NEWCASTLE’S under-threat City Hall has been saved from closure after the city council announced it would not axe 100% of its arts budget.
Uncertainty hung over the 75-year-old hall after the council announced its plans to shut the venue as part of its bid to make £100m of savings.
But civic leaders have now revealed that they are in talks with the Theatre Royal Trust about the possibility of that venue’s bosses managing the City Hall.
A council spokesman said: “We can confirm that we have been in discussions with the Theatre Royal Trust with a view to the theatre taking over management of the City Hall.
“Conversations are still at an early stage and a lot more work has yet to be done, but we remain optimistic about a positive outcome.”
Plans to remove the City Hall from the council’s books were met with strong opposition. Around 11,000 people, both online and on paper, signed a petition against the move, started by the North East Music History group.
As part of the campaign, Lindisfarne singer Ray Jackson announced he was to play at the venue in a bid to save it.
Last night the decision to save the City Hall was welcomed by promoter Barry McKay.
“It is important that the Theatre Royal Trust continues to programme live music into the City Hall,” he said, “and that the superb City Hall management and staff are retained as they are professional and very much appreciated by all live music promoters.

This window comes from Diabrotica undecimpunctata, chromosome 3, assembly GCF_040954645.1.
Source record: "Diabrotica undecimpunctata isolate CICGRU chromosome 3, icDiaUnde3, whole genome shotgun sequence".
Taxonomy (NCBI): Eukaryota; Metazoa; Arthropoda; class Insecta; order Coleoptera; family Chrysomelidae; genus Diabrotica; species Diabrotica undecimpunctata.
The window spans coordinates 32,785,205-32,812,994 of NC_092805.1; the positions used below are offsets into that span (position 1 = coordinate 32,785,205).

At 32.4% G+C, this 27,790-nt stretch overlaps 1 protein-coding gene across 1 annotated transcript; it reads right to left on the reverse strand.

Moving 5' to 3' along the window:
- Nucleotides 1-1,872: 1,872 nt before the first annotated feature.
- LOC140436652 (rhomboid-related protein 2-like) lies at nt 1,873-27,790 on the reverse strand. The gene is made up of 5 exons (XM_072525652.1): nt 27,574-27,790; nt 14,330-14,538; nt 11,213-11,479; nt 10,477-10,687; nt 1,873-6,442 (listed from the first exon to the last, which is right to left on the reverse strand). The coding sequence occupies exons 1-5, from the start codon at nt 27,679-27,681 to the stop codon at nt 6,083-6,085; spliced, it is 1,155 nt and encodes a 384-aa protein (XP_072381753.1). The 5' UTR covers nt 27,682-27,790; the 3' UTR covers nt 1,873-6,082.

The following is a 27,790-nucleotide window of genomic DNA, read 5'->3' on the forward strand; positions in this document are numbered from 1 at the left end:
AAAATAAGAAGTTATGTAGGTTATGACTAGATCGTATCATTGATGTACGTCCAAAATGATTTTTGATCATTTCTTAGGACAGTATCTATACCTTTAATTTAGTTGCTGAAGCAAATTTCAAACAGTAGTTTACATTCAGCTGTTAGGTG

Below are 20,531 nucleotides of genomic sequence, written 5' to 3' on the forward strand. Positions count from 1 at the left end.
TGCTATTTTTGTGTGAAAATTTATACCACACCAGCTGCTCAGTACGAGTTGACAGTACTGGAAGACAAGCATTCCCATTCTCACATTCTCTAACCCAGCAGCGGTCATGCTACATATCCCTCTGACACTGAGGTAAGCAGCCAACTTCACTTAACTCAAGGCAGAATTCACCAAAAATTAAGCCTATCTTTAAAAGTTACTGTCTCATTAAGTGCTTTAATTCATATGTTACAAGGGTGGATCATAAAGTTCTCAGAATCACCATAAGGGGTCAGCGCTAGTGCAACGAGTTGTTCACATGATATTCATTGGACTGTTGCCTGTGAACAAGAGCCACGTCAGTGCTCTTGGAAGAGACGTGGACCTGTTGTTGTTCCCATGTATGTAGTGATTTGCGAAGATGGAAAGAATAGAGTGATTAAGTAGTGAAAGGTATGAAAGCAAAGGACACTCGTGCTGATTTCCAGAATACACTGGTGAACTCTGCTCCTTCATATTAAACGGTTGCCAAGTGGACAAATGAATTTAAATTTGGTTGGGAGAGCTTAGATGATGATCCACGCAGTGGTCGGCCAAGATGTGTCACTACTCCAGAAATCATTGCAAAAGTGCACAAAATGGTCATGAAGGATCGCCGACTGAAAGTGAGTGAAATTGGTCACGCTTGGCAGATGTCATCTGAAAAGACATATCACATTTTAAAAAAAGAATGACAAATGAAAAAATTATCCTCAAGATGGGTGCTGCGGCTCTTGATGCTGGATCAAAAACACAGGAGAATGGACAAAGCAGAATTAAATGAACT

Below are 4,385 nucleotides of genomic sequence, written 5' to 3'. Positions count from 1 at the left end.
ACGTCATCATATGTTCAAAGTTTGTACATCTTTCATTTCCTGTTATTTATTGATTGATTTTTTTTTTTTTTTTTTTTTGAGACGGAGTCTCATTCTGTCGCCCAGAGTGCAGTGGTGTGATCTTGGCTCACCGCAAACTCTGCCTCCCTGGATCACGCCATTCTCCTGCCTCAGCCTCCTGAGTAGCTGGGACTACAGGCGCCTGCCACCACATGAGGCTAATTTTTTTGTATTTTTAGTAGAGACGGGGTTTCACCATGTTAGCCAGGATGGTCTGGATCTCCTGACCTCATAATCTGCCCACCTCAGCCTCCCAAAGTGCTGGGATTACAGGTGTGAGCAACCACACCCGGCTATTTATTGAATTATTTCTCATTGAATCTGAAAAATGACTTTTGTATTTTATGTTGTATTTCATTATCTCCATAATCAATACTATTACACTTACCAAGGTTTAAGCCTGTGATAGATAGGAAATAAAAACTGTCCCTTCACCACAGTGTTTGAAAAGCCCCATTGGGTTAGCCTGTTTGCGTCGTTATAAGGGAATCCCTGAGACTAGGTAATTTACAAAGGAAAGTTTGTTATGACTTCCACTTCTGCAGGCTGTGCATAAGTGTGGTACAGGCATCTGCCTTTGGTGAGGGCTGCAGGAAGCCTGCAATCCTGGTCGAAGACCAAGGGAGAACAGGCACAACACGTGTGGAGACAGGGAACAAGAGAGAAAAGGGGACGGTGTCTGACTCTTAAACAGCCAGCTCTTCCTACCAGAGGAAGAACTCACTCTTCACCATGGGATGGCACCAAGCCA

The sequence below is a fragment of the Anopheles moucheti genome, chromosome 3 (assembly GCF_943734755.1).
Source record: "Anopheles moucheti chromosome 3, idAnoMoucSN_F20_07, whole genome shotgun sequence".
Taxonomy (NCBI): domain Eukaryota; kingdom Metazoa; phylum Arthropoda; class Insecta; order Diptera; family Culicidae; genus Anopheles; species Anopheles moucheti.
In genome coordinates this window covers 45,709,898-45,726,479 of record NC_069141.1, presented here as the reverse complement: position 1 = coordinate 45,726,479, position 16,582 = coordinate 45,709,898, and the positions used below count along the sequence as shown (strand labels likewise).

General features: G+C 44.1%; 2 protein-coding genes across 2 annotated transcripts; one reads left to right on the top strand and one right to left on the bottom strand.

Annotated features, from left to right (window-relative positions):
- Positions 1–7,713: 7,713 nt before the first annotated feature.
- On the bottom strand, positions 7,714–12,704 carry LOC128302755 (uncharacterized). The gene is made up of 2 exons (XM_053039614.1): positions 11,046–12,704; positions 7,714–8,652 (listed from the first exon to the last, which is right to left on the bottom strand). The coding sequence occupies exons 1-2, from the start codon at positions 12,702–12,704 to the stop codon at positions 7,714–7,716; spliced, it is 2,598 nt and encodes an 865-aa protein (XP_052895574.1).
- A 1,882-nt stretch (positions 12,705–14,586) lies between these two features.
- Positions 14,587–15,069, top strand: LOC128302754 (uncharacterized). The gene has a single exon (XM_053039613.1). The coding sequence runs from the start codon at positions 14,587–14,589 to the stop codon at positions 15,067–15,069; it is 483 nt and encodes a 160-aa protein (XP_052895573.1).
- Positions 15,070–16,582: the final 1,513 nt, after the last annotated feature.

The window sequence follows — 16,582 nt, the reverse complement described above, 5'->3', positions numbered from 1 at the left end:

“To think that this unique venue, which is the spiritual home of the late Alan Hull and the original Lindisfarne, could be lost to future generations was simply not something I could sit back and do nothing about.
“My own feelings were shared by many thousands of people who equally supported petitions and other actions.”
Yesterday, The Journal announced that the under-threat arts and culture sector would still be supported by the council through a £600,000 a year fund.
City leaders will hand over the cash to an independent fund panel, with businesses and North East celebrities also urged to contribute.
Newcastle City Council made the annual funding commitment after months of uncertainty following a proposed 100% cut in its support for the arts.
While the new fund still represents a drastic cut on the £1.15m handed out this year to venues including Theatre Royal, council bosses say it will mean a guaranteed minimum funding stream for years to come.